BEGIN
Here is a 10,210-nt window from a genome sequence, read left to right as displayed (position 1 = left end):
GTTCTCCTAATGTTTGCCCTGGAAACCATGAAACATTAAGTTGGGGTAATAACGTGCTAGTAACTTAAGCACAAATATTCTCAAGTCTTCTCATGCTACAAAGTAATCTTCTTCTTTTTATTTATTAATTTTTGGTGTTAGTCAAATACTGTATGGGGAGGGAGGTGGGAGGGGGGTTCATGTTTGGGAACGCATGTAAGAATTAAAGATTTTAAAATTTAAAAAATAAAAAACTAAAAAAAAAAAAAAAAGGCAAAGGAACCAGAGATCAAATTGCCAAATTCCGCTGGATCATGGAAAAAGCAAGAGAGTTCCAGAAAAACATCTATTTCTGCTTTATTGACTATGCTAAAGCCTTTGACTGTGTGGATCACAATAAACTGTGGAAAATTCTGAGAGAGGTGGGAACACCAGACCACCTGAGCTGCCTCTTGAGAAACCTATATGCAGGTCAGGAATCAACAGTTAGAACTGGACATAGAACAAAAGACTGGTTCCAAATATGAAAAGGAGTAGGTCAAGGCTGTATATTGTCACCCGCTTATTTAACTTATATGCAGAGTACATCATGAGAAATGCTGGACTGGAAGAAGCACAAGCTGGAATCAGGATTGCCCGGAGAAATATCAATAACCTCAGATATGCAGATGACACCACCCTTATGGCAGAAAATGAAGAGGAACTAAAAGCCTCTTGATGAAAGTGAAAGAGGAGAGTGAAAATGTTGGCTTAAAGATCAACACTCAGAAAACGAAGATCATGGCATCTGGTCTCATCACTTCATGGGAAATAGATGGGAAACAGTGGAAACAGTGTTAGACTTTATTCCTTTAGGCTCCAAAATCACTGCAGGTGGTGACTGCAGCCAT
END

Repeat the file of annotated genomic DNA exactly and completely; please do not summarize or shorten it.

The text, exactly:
Here is a 10,210-nt window from a genome sequence, read left to right as displayed (position 1 = left end):
GTTCTCCTAATGTTTGCCCTGGAAACCATGAAACATTAAGTTGGGGTAATAACGTGCTAGTAACTTAAGCACAAATATTCTCAAGTCTTCTCATGCTACAAAGTAATCTTCTTCTTTTTATTTATTAATTTTTGGTGTTAGTCAAATACTGTATGGGGAGGGAGGTGGGAGGGGGGTTCATGTTTGGGAACGCATGTAAGAATTAAAGATTTTAAAATTTAAAAAATAAAAAACTAAAAAAAAAAAAAAAAGGCAAAGGAACCAGAGATCAAATTGCCAAATTCCGCTGGATCATGGAAAAAGCAAGAGAGTTCCAGAAAAACATCTATTTCTGCTTTATTGACTATGCTAAAGCCTTTGACTGTGTGGATCACAATAAACTGTGGAAAATTCTGAGAGAGGTGGGAACACCAGACCACCTGAGCTGCCTCTTGAGAAACCTATATGCAGGTCAGGAATCAACAGTTAGAACTGGACATAGAACAAAAGACTGGTTCCAAATATGAAAAGGAGTAGGTCAAGGCTGTATATTGTCACCCGCTTATTTAACTTATATGCAGAGTACATCATGAGAAATGCTGGACTGGAAGAAGCACAAGCTGGAATCAGGATTGCCCGGAGAAATATCAATAACCTCAGATATGCAGATGACACCACCCTTATGGCAGAAAATGAAGAGGAACTAAAAGCCTCTTGATGAAAGTGAAAGAGGAGAGTGAAAATGTTGGCTTAAAGATCAACACTCAGAAAACGAAGATCATGGCATCTGGTCTCATCACTTCATGGGAAATAGATGGGAAACAGTGGAAACAGTGTTAGACTTTATTCCTTTAGGCTCCAAAATCACTGCAGGTGGTGACTGCAGCCAT